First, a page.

Suggested editorial topics: “How Much Fertilizer is Required to Feed the World?”; “Healthy Soils Mean Healthy People”

 

How have fertilizers benefited the world?

About half of the world’s population is alive today because of increased food production fueled by mineral fertilizers. Fertilizers and other inputs (improved seed and crop protection products) give the industrialized countries inexpensive food. For example, the average U.S. farm feeds about 150 Americans for a year, with a balance to export worldwide. U.S. citizens spend only about 10 cents of each dollar on food, so they have 90 cents for other things. Most rural families in Africa spend as much as three-fourths of their income on food. Little is left for necessities such as education of children and health care.

The Green Revolution – which generated dramatic increases in food production in Asia and Latin America – occurred because of higher crop yields. These yields were made possible through the use of improved seeds and inputs, particularly mineral fertilizers. The Green Revolution is credited with feeding more than one billion people in Asia alone. The far lower increases in food production in Africa have been gained primarily by bringing marginal land into production, which further threatens Africa’s endangered wildlife and ecosystems and keeps poor people poor and food insecure.

The late Nobel Laureate Dr. Norman Borlaug, often called the “father of the Green Revolution,” has called improved seeds the “catalysts that ignited the Green Revolution” and mineral fertilizer the “fuel” that powers it.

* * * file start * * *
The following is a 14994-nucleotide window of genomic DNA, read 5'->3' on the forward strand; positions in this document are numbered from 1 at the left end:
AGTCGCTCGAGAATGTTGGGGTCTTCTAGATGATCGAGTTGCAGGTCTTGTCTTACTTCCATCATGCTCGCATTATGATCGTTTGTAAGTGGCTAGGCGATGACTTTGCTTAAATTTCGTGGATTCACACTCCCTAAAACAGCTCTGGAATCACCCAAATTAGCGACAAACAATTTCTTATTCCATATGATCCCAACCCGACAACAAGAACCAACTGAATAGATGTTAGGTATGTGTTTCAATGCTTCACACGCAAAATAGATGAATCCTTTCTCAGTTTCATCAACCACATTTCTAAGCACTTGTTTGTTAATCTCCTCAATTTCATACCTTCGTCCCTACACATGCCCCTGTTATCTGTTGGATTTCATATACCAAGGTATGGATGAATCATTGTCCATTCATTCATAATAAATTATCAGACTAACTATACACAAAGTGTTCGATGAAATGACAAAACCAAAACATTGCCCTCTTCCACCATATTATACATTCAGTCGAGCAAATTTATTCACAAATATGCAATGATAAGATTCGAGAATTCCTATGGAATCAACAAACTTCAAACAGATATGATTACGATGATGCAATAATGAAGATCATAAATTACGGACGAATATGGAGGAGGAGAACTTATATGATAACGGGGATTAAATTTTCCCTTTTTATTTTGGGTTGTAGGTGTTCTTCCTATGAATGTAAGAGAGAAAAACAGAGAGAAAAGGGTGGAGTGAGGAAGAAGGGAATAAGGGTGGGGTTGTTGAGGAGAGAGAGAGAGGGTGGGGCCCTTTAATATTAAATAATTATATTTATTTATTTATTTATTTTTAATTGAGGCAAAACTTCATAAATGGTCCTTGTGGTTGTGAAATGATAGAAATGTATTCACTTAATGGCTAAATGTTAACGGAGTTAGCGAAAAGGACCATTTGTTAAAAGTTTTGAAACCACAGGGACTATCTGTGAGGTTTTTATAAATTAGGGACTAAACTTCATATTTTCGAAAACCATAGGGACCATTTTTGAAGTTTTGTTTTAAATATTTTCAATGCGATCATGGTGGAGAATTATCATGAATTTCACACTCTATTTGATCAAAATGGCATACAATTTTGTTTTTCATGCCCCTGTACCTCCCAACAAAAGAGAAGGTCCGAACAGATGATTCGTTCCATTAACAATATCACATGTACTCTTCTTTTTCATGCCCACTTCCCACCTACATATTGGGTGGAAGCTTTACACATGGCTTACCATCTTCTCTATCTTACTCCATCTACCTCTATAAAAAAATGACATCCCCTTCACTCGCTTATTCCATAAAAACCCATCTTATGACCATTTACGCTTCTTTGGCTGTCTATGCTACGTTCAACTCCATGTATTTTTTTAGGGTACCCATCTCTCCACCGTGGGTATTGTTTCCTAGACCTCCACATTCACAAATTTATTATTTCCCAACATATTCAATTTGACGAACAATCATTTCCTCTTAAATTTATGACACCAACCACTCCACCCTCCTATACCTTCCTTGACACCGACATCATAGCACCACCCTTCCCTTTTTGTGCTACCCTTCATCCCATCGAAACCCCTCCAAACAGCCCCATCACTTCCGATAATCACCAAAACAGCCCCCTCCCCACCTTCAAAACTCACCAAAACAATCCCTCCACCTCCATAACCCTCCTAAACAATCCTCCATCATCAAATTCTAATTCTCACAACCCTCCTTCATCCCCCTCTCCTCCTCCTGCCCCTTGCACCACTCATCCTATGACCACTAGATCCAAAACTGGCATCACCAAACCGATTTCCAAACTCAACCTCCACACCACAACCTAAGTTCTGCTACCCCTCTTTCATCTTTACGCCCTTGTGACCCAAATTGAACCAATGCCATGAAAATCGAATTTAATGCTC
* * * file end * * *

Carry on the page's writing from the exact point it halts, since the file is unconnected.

Suggested editorial topics: “Fertilizers Keep How Many People Alive?”; “The Green Revolution: Its History and its Legacy”

 

Isn’t it true that fertilizers can be detrimental to the environment?

Poor management of plant nutrients – whether as organic amendments or mineral fertilizers – can cause the loss of some nutrients to the environment, where they can upset the balance of natural ecosystems. Nitrogen may also volatize – be lost as a greenhouse gas that affects the atmosphere. But if a farmer uses appropriate agricultural practices, the crop will absorb most applied fertilizer.

Using too few crop nutrients also has devastating environmental effects. In the 1930s – before mineral fertilizers were widely used – nutrient depletion was widespread on many agricultural lands in North America. The result was the “Dust Bowl” era, with its extensive wind erosion and massive dust storms.

Africa today faces a soil fertility crisis. African soils are losing at least $4 billion worth of soil nutrients yearly. Three-fourths of the farmland in Sub-Saharan Africa is plagued by severe nutrient depletion, and 46 percent of the African continent suffers from desertification. African farmers desperately need Integrated Soil Fertility Management (ISFM) practices that include organic and mineral fertilizers to bring life back to the depleted soils, and to feed the continent’s inhabitants.

If production on existing farm land is not intensified, African farmers will continue to bring marginal land into production – further threatening humans and nature.

Suggested editorial topics: “Balancing Fertilizer Use, Environmental Stewardship and Feeding the World”; “Africa’s Soil Fertility Crisis: What’s Being Done